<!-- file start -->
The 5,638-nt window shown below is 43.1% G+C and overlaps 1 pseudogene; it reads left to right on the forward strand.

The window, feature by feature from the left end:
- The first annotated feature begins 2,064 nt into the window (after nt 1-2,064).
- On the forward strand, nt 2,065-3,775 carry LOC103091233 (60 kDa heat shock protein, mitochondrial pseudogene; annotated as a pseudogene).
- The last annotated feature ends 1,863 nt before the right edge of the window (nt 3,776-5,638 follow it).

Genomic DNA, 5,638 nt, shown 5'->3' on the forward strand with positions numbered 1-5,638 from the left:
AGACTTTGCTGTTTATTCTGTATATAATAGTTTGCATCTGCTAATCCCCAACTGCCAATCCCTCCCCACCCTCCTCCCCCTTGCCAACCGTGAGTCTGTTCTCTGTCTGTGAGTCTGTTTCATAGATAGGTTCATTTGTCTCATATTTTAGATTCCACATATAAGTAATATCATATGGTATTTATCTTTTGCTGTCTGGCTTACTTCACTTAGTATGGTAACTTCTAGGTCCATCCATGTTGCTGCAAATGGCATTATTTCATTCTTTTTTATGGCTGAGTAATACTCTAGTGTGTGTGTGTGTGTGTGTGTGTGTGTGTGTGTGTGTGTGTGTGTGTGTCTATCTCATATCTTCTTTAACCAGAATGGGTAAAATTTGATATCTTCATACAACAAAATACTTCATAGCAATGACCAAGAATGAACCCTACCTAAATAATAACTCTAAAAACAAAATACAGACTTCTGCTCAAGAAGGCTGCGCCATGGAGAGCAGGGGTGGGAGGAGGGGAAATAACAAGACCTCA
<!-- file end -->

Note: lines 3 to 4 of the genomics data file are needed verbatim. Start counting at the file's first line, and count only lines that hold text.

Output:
- The first annotated feature begins 2,064 nt into the window (after nt 1-2,064).
- On the forward strand, nt 2,065-3,775 carry LOC103091233 (60 kDa heat shock protein, mitochondrial pseudogene; annotated as a pseudogene).